A research article from 2006 on breast milk storage including thawing & refreezing, shows if the milk is thawed under certain circumstances it CAN be refrozen. Just wanted to share this with any moms experiencing power outages and worrying about losing their freezer stash.
No breast pumping Mom ever wants to throw out their "liquid gold," which begs the question... How Long Can Breast Milk Sit Out? A lot of the answer depends on what happened to the breast milk prior to sitting out.
Freshly pumped breast milk will usually last about 6-8 hours at room temperature. This is assuming you don't have lipase issues which break down your milk faster than normal.
Freshly pumped breast milk stored in a cooler with an ice pack is good for about 12 hours before it needs to be refrigerated or giving to your baby. This is a very loose estimate since cooler and ice pack temps can vary greatly, but it gives you a good idea for instances like pumping at work where you do not have a refrigerator on hand.
Breast milk that has been frozen and then thawed has a MUCH shorter lifespan since some of the breast milk is broken down in the freezing process. It is best to defrost your breast milk slowly in the refrigerator, which takes about 12 hours. Once the breast milk is completely thawed it should be used within 24 hours.
Thawed breast milk has a lifespan of about 2 hours at room temperature, after 2 hours it should be discarded.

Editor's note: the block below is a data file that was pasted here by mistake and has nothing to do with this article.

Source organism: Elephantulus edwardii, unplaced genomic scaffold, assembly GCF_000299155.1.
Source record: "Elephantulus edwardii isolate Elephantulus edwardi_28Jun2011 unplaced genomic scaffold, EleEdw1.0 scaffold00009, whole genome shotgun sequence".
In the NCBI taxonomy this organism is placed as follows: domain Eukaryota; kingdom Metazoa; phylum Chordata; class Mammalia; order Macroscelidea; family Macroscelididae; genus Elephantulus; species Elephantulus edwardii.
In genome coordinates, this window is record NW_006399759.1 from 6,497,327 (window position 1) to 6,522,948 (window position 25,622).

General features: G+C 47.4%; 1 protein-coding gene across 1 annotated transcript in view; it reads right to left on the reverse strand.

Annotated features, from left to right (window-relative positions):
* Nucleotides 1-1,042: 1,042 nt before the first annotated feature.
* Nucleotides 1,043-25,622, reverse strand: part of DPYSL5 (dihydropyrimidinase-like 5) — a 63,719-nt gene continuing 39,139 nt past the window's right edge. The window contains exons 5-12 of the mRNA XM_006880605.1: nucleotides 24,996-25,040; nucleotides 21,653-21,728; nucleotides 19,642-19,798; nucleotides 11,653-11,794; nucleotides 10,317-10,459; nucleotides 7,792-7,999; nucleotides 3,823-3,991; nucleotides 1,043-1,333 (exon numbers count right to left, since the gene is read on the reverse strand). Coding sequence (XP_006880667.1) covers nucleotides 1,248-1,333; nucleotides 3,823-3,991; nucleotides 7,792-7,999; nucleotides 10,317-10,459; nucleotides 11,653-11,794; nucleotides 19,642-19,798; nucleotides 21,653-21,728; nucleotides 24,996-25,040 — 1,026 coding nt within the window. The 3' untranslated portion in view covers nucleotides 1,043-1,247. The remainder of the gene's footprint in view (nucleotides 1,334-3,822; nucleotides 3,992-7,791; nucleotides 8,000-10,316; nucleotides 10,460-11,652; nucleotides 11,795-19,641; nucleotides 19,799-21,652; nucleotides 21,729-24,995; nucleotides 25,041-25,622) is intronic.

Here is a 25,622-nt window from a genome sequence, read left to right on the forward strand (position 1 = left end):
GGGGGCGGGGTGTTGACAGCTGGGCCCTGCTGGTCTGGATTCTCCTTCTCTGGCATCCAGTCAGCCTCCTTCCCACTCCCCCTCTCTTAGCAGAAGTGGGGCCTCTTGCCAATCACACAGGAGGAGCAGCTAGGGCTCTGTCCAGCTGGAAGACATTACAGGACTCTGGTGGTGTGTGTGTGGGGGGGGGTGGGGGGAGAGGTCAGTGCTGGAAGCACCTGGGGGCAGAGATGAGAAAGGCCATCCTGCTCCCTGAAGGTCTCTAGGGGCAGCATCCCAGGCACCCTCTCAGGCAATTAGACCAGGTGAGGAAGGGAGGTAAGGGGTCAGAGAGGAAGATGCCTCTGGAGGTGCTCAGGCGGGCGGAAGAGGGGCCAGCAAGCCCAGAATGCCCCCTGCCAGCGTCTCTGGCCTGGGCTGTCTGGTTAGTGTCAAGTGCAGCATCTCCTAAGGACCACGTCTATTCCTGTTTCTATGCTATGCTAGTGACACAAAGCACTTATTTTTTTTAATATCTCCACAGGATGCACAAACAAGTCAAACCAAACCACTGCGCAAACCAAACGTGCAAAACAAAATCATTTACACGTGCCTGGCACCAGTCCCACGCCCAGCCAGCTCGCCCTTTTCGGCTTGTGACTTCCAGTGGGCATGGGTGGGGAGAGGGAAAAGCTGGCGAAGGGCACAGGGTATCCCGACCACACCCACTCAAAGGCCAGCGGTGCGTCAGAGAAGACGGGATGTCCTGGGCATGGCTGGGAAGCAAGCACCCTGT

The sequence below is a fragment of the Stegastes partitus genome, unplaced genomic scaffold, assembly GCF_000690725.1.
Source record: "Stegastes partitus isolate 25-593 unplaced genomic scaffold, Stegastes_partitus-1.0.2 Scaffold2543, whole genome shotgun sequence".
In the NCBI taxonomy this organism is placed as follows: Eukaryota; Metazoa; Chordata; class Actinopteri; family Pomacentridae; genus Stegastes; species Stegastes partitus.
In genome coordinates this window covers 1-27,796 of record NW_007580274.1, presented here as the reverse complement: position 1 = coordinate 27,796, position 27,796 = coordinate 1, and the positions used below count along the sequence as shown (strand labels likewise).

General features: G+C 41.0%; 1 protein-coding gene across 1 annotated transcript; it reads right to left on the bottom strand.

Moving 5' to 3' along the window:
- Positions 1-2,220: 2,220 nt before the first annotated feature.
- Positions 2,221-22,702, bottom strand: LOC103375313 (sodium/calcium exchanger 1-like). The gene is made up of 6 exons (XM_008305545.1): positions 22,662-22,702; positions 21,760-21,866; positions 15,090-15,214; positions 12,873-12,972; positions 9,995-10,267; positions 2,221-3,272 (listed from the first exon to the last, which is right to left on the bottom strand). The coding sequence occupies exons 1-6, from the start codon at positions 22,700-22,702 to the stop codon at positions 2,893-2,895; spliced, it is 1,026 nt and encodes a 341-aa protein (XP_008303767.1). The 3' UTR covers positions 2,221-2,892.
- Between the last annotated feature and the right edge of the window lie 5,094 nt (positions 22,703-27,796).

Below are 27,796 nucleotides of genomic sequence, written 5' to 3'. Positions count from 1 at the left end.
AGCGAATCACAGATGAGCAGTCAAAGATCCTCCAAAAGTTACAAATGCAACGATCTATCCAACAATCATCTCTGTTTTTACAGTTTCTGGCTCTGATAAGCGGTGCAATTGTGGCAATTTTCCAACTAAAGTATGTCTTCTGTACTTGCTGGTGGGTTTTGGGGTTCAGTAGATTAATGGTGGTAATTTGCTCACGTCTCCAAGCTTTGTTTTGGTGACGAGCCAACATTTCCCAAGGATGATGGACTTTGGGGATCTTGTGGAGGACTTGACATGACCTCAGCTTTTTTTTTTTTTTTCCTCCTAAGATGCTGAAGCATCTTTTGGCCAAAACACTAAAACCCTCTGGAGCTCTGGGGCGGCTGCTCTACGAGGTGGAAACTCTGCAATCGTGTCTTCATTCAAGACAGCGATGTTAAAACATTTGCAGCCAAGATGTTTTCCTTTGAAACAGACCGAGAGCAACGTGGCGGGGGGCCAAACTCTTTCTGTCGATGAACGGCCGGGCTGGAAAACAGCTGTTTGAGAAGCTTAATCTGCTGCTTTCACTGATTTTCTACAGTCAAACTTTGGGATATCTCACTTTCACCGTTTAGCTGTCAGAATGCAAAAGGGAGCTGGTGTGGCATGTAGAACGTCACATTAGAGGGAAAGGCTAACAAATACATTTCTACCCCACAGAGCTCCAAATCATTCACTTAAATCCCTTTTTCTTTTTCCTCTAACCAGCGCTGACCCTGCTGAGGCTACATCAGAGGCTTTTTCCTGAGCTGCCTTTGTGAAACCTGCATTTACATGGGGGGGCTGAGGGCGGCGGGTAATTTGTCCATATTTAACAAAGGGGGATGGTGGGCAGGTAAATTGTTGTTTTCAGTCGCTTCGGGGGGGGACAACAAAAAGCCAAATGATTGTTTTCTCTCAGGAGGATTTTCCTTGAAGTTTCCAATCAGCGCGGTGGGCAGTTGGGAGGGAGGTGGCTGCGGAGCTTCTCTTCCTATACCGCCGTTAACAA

Once heated (in a glass of warm water or a bottle warmer, never in the microwave) breast milk should be given within the two hour time frame or be discarded as well. Regardless if previously refrigerated or thawed.
Once a bottle has been partially used, it is best to only offer the same bottle within the original two hour time frame that the breast milk was heated or served. Much controversy exists here between LCs, Moms, Experts, etc. because little research exists at the moment. To avoid bacteria risks we choose to recommend staying within the two hour time frame.
All this being said, it's still best if you plan to freeze the milk to do so within 24 hours and if you're not planning on using fresh milk to refrigerate it as soon as possible.
There is little research on expressed milk and thawing/use, so please remember these are just guidelines. You milk should not taste sour, most of the time it has a sweeter taste/smell to it. Although, some mothers have reported a soapy smell/taste once thawed, which is thought to be safe as long as baby will drink it. Also, please note these these guidelines are for full-term healthy babies.
Exclusively Pumping Blog
for those who choose to pump exclusively or pump because they can't breastfeed...this blog is for you!